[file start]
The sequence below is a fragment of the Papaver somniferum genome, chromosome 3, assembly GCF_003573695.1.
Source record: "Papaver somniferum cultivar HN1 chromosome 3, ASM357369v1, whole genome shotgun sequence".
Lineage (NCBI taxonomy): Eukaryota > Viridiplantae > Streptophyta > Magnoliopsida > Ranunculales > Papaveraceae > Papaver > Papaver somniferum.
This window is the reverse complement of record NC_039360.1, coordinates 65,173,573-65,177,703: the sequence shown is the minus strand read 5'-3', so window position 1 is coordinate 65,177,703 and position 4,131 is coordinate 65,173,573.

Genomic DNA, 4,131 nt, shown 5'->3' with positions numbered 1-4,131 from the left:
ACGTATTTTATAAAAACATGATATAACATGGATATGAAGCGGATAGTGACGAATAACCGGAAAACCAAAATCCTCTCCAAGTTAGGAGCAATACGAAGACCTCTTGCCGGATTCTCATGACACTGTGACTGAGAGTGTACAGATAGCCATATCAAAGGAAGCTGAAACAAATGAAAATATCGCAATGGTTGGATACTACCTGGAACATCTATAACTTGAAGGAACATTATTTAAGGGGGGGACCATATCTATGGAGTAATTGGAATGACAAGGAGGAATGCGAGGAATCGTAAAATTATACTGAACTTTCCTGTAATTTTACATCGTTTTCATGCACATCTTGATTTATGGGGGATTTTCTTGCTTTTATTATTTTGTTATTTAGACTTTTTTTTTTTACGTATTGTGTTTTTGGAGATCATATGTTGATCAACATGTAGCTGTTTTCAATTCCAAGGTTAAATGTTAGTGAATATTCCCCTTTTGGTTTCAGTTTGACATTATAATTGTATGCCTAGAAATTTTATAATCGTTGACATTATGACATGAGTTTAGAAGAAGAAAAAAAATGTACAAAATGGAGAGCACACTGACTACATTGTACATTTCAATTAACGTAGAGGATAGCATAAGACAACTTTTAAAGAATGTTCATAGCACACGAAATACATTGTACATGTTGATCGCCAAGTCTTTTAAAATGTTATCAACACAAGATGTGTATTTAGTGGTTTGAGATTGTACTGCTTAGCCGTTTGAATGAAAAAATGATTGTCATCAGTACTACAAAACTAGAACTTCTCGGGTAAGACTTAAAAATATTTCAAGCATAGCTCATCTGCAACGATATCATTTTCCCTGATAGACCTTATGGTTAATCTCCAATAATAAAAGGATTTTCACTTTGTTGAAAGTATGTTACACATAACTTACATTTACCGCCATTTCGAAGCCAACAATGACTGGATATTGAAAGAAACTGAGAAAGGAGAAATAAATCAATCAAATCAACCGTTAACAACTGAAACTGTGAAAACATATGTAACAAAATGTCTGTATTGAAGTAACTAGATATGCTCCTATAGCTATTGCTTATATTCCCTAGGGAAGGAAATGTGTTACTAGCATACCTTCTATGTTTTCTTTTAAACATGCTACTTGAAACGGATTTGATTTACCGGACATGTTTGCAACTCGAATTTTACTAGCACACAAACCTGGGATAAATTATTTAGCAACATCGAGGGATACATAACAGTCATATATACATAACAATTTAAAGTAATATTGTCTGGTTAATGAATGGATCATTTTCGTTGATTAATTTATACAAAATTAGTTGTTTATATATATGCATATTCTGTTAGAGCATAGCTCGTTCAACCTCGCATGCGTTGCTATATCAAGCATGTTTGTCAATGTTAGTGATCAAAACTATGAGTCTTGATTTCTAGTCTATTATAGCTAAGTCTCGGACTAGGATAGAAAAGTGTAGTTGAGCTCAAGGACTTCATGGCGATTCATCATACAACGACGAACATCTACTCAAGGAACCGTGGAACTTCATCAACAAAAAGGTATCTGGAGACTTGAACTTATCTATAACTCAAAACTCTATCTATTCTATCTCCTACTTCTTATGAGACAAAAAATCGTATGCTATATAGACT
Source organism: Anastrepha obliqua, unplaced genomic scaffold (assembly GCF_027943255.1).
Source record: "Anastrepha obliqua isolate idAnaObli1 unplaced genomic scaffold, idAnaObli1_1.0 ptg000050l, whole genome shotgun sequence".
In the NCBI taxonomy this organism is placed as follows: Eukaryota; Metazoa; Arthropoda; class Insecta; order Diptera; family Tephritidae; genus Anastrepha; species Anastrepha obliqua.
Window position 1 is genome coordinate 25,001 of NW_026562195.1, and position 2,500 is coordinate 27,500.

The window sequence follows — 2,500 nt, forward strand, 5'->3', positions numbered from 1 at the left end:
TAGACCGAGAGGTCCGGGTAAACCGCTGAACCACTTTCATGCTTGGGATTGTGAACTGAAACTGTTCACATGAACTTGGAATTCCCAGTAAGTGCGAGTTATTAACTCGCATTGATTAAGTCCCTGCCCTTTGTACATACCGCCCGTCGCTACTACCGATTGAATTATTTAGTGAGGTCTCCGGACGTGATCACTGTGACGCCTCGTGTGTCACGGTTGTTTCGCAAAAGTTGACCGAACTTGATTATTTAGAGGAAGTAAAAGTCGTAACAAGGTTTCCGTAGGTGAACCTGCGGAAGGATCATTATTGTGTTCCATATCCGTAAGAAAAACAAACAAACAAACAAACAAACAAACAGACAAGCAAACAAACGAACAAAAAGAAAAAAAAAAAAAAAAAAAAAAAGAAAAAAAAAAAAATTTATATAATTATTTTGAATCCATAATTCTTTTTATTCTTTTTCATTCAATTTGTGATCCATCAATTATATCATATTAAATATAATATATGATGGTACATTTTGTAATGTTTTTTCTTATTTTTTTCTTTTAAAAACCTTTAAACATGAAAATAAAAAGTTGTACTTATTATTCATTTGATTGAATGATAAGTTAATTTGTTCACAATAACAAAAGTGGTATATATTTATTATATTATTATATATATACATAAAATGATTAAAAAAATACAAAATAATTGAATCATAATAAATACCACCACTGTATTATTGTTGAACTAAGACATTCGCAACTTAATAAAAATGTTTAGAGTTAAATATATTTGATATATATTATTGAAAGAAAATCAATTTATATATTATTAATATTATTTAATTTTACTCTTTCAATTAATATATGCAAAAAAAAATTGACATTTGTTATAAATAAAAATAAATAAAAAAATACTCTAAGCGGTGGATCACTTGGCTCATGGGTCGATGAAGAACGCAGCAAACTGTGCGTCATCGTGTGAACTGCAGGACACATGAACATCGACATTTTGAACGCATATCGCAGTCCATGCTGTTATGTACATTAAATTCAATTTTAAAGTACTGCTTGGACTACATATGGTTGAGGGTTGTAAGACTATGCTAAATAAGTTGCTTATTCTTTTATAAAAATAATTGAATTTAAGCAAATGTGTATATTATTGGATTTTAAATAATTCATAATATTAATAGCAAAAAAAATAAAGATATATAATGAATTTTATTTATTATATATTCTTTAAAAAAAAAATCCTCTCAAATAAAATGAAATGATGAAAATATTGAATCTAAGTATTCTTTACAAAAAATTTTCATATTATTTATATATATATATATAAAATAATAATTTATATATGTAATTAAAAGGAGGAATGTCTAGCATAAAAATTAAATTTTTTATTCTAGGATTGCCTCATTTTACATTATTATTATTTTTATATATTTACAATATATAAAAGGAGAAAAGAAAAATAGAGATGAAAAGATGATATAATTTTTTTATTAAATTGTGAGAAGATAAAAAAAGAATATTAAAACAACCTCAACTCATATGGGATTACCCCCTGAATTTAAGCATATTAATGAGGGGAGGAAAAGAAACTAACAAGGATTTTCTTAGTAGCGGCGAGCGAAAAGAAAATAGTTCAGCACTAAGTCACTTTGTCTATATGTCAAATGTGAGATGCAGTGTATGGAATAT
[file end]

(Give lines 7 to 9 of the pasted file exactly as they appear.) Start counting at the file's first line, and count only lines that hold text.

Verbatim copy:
Source organism: Anastrepha obliqua, unplaced genomic scaffold (assembly GCF_027943255.1).
Source record: "Anastrepha obliqua isolate idAnaObli1 unplaced genomic scaffold, idAnaObli1_1.0 ptg000050l, whole genome shotgun sequence".
In the NCBI taxonomy this organism is placed as follows: Eukaryota; Metazoa; Arthropoda; class Insecta; order Diptera; family Tephritidae; genus Anastrepha; species Anastrepha obliqua.